Amy Coney Barrett, 48, was confirmed on October 26, as the youngest Supreme Court justice in an unprecedented manner. She replaces the late Ruth Bader Ginsburg, a champion for women’s rights and equality, as the ninth justice.
Barrett was able to get confirmed just a couple of weeks before the election, an issue that Republicans had during Associate Justice Merrick Garland’s confirmation hearing back in 2016. The justification was that the public should be allowed input by voting for the next president.
Barrett is President Donald Trump’s third Supreme Court justice nominee.
But who is she, and what does she mean for the Supreme Court?
Barrett was born on January 28, 1972, and grew up in a suburban town in New Orleans, Louisiana. Growing up, she received a Catholic education at St. Catherine of Siena elementary school and St. Mary’s Dominican High School.
She graduated Magna cum laude from Tennessee’s Rhodes College with a B.A. in English in 1994. She graduated top of her class from Notre Dame Law School in 1997. Following law school, she clerked for Judge Laurence Silberman of the U.S. Court of Appeals in the D.C. Circuit. She later clerked for her mentor, the late former Associate Justice Antonia Scalia of the Supreme Court, who influenced Barett’s philosophy.
In May 2017, Barrett was nominated by President Donald Trump for a seat on the U.S. Court of Appeals for the Seventh Circuit, which is comprised of Illinois, Indiana, and Wisconsin.
During her confirmation hearings, Sen. Dianne Feinstein (D-Calif.) pointed to an article Barrett had written that commented that Catholic judges should withdraw from cases surrounding the death penalty and abortion. Feinstein probed whether Barrett’s religious beliefs would influence her ruling, saying: “The dogma lives loudly within you.”
Barret responded to Feinstein’s statement, “If you’re asking whether I take my Catholic faith seriously, I do, though I would stress that my personal church affiliation or my religious belief would not bear on the discharge of my duties as a judge.”
Barrett was confirmed by a 55-43 vote, with three Democrats voting in favor of her confirmation.
During her three years on the Seventh Circuit, she authored around 100 opinions that reinforced her reputation as a textualist and originalist, a philosophy in which the interpretation of the law is based primarily on the original text of the Constitution or statute and tries to apply the same intention of the framers.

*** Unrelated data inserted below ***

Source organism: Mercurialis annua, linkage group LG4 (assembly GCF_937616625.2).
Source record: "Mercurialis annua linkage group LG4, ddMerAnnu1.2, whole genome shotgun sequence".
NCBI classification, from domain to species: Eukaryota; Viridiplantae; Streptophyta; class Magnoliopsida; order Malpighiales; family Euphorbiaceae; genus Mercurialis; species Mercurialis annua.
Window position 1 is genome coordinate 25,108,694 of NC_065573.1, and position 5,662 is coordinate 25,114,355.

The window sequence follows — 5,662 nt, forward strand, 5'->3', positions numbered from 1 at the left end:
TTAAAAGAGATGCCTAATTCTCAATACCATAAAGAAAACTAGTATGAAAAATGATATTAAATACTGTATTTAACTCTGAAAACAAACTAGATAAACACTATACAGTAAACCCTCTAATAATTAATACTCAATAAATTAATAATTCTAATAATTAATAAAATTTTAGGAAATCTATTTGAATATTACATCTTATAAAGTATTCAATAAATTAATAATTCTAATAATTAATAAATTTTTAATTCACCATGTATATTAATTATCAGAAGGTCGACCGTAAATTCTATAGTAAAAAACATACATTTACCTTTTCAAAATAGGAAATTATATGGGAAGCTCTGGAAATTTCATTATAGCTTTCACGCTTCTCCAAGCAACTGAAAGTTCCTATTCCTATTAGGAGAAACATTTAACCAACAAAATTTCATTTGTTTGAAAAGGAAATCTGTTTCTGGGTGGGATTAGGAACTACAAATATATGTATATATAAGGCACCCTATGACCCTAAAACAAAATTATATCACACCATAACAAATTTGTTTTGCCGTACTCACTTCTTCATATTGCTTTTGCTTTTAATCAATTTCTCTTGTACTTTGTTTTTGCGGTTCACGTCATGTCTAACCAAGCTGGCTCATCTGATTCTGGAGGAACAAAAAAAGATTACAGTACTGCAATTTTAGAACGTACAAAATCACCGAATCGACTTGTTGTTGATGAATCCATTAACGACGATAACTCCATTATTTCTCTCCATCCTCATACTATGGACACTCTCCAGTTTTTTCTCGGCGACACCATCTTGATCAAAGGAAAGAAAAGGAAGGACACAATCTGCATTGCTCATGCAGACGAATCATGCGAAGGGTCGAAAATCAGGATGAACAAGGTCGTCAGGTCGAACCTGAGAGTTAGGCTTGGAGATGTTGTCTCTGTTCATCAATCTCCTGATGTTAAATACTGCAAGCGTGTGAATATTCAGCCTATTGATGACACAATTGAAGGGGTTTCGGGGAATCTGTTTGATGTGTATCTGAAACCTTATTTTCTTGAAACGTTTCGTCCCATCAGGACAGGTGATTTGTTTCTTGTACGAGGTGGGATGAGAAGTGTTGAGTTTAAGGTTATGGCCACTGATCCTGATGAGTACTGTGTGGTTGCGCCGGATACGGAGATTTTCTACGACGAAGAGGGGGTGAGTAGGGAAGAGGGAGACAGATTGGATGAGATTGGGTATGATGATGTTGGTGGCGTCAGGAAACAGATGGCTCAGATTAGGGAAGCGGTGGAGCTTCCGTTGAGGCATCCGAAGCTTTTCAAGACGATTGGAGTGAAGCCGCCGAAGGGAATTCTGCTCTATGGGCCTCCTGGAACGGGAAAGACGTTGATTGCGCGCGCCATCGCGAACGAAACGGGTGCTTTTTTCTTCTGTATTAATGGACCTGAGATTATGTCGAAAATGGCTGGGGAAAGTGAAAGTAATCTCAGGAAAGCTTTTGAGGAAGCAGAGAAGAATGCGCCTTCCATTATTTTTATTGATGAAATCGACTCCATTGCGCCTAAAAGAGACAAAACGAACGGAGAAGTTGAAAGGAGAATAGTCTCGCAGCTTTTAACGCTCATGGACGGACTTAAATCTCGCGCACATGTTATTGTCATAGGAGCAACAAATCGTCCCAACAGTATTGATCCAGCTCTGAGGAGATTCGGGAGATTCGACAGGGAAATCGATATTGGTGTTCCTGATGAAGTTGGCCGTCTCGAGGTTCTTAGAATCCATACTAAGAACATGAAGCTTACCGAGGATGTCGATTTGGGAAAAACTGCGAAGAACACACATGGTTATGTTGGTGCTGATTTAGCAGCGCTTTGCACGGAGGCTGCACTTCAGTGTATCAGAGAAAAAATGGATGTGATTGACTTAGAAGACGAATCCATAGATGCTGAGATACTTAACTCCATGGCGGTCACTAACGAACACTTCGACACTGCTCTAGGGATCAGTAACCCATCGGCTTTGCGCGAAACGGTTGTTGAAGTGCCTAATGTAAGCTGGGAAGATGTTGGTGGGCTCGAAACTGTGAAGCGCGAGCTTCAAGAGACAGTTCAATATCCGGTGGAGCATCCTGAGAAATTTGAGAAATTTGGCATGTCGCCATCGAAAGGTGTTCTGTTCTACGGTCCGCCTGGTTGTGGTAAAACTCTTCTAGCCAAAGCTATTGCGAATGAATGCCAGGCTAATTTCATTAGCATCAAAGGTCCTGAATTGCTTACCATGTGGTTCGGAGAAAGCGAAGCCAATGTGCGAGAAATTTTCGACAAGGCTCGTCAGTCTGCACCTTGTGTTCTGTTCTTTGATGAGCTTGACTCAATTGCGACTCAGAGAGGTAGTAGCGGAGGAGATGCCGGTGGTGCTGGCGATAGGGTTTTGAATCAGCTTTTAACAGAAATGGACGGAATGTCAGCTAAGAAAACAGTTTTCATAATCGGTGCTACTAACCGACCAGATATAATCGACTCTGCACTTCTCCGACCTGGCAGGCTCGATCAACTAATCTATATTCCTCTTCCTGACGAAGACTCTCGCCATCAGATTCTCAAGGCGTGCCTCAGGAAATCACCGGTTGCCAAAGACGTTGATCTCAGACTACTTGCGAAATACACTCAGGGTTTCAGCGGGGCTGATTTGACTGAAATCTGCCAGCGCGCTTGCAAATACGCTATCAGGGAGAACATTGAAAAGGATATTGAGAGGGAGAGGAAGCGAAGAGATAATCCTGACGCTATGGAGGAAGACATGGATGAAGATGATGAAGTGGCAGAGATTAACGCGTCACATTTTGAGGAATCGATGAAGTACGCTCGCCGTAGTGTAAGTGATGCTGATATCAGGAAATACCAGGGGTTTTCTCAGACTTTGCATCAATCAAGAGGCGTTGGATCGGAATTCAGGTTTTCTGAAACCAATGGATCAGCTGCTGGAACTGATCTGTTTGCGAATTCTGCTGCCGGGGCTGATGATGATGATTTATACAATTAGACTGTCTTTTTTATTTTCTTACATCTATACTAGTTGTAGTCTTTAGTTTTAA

Barrett is a favorite among social conservatives who view her record as anti-abortion rights.
Her opinions include cases on second amendment rights, immigration, sexual assault on campuses, and discrimination in the workplace. Most notable are her rulings dealing with abortion rights.
During her short stint on the Seventh Circuit, Barrett has already viewed two abortion cases and ruled against abortion rights in both of them. A panel of judges blocked a law in Indiana that would make it harder for minors to have an abortion without notifying the parents. Barrett had voted to have the case reheard by the full court, according to AP News.
In 2019’s gun-rights case Kanter v. Barr, Barrett was the only one who objected and argued that Rickey Kanter’s conviction of a nonviolent felony-mail fraud shouldn’t bar him from owning a gun.
Barrett wrote a 37-page opposition to the ruling, citing the history of gun rules for convicted criminals in the 18th and 19th centuries. Her dissent is consistent with interpreting laws and the Constitution according to what the framers had initially intended. “Founding legislatures did not strip felons of the right to bear arms simply because of their status as felons,” she wrote.
Once again, Barrett dissented when Cook County v. Wolf upheld the blockage of the Trump administration policy that would make it difficult for immigrants relying on public assistance, food stamps and Medicaid, to earn permanent resident status. Barrett argued that the courts were “not the vehicle” for resolving controversial policies.
In the case of campus sexual assault, Barrett ruled, in a unanimous decision, to make it easier for men alleged to have committed sexual assaults on campus to challenge the case against them.
A female student at Purdue University alleged that her boyfriend had sexually assaulted her. John Doe, the boyfriend, filed a case against Purdue claiming sex discrimination after he was suspended for a year and his Navy ROTC scholarship was taken away. Barrett wrote that ultimately the case came down to a ‘he said/she said’ scenario.
In 2019, a unanimous decision was made that upheld the dismissal of a workplace discrimination lawsuit filed by Terry Smith, a Black Illinois transportation employee who sued after he was fired, according to AP News. Smith claimed he was called a racial slur by his supervisor Lloyd Colbert.
Barrett wrote that “Smith can’t win simply by proving that the word was uttered. He must also demonstrate that Colbert’s use of this word altered the conditions of his employment and created a hostile or abusive working environment.”
With Barrett’s confirmation, the Supreme Court has firmly tipped to a more conservative ideology, perhaps for decades to come.